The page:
Why is chain encroachment an issue? Study after study has shown that local independent businesses recirculate more of their revenues locally. The upshot? More jobs, income and wealth for New Orleanians. That’s because independents typically source business services and goods from other New Orleans businesses. Moreover, they spend their profits and make charitable donations within the local economy.
Chains, on the other hand, tend to perform these activities out of state. In fact, a 2009 study commissioned by the Urban Conservancy found that, compared to chains headquartered out of town, independent businesses on Magazine Street recirculate exactly twice as much of their revenues locally.
“Some chains come in and utilize the resources that are available from corporate instead of exploring what’s available locally,” says Yvette Rutledge, owner of Mystic Blue Signs. “A chain store recently moved in down the street, and they shipped in their sign from out of town.”
And of course, there is no question that as a wave of new chains open, Magazine’s distinct character will suffer. Indeed, 74 percent of the businesses we surveyed feel that an influx of national retailers threatens Magazine Street’s character. It’s simply impossible for chains to replicate the experience that an independent business rooted in New Orleans provides to the community. As one business and property owner put it, “We’re looking at a corporate takeover of Magazine Street. Small businesses will be forced out, and the street’s eclectic nature will be lost.”
Magazine Street does possess a couple of potentially mitigating factors. Parking is a pain, and the parcel sizes tend to be on the small size. The independent businesses that aren’t afraid of being forced off the street tend to report a strong relationship with the owners of their buildings: “My landlord wouldn’t raise the rent on me like that,” one tenant said.
Some property owners, like Aidan Gill, owner of the Magazine Street barbershop that bears his name, take pride in the role they play maintaining the street’s distinct character. As Gill put it, “People enjoy Magazine because of its uniqueness. Unless we want to see Magazine Street look like any mall in America, we can’t let this process continue to play out. “
But on the whole, these built-in factors may not be enough to ward off widespread chain encroachment and the rent hikes and business disruptions that follow. As such, New Orleans should take a look at one policy tool for Magazine Street that communities across the country have employed to curb chain encroachment: developing a “formula retail” policy. San Francisco has been doing this for the past decade.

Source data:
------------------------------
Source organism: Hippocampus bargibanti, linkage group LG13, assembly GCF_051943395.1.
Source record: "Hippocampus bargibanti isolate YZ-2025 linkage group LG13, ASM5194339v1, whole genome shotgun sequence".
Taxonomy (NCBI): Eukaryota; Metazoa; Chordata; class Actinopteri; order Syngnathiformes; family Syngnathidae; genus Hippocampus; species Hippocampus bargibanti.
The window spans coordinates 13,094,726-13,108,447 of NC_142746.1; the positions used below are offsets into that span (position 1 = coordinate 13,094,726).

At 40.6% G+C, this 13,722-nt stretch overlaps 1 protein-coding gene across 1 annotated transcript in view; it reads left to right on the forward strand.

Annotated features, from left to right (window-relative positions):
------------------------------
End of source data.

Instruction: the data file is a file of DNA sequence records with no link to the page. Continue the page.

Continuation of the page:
In 2004, San Francisco’s City Council, in the name of “protecting distinct neighborhood character and supporting local small business innovation,” passed its “Formula Retail Ordinance.” It requires “formula retailers” (i.e., chains) to apply for a conditional-use permit in the districts zoned “Neighborhood Commercial.” In deciding whether to approve the conditional-use application, the Planning Commission considers factors such as:
- the concentration of chains already in the area
- whether similar goods and services are already available there
- how the business might affect the character of the neighborhood
Importantly, the process allows ample opportunity for public input, pro or con.
New Orleans does not want to be looking back 10 years from now and kicking itself for letting one of the most eclectic and unique shopping streets in the world go the way of mainstream America. That’s what the rest of the country is for. We have a chance to take proactive, common-sense steps to maintain a uniquely New Orleans experience on Magazine Street, or we can let it go the way it’s heading. Which will it be, New Orleans?
Mark Strella is project coordinator for Stay Local! Travis Martin is a Stay Local! intern and a candidate for a master’s degree in urban and regional planning from the University of New Orleans. They can be reached at firstname.lastname@example.org.